The juvenilia, the early unfinished novels and
Early in her reading experience Jane Austen became obsessively interested in the form and language of the novel, and in its relationship with its readers; her first experimental writing was dominated by attempts to refashion fiction as she knew it. With merciless disrespect she isolated elements which were at best formulaic, at worst perfunctory. Early burlesque shows Austen identifying popular narrative forms as hypnotic and thought-denying. She was moved to make hilarious fun of the wilder examples of the novel of sensibility, and some even wilder interpretations of the liberation ideologies of the French philosophes; but ordinary received moral wisdom was not exempt from her youthful scorn. Her earliest writing puts a number of fashionable fictional stereotypes, often derived from the pomposities of conduct-literature as well as from fashionable progressive ideas, into a domestic frame which renders them ludicrous and, more importantly, shows them to be repetitious and stultifying. From the start she set out to put forms and theories to the test of the everyday, without which they were, as she saw it, merely substitutes for coherent and rational deliberation.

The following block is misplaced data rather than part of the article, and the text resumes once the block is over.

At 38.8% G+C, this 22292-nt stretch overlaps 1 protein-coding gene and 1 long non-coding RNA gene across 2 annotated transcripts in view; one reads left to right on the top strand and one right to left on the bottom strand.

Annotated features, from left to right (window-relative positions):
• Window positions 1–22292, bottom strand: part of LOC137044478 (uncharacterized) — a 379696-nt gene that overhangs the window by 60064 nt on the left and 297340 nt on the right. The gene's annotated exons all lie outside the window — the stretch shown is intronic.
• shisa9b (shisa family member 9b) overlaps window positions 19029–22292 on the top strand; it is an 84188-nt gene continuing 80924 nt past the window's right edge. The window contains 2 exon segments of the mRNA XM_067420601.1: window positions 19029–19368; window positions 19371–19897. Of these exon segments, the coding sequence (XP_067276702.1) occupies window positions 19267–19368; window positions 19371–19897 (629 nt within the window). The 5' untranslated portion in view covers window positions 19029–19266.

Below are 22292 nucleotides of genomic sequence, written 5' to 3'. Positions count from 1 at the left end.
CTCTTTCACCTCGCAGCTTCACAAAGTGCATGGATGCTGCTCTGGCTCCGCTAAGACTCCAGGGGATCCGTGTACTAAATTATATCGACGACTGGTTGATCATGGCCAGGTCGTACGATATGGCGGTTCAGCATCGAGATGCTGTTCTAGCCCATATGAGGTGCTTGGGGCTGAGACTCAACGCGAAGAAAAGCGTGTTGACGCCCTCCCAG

The language of contemporary moral discourse fascinated her. She perceived very early that formulaic phrase-building can acquire the ring of truth, and she often parodies the typical Johnsonian antithetical maxim - for example, in the description of Lady Williams in Jack and Alice we are informed that: 'Tho' Benevolent & Candid, she was Generous & sincere; Tho' Pious & Good, she was Religious & amiable, and Tho' Elegant and Agreable, she was Polished & Entertaining' Common sentence patterns are constantly used either to create nonsense or to turn conventional moral expectation on its head; also in Jack and Alice we read: 'The Johnsons were a family of Love, & though a little addicted to the Bottle & the Dice, had many good Qualities' (MW13). The joke is clear enough,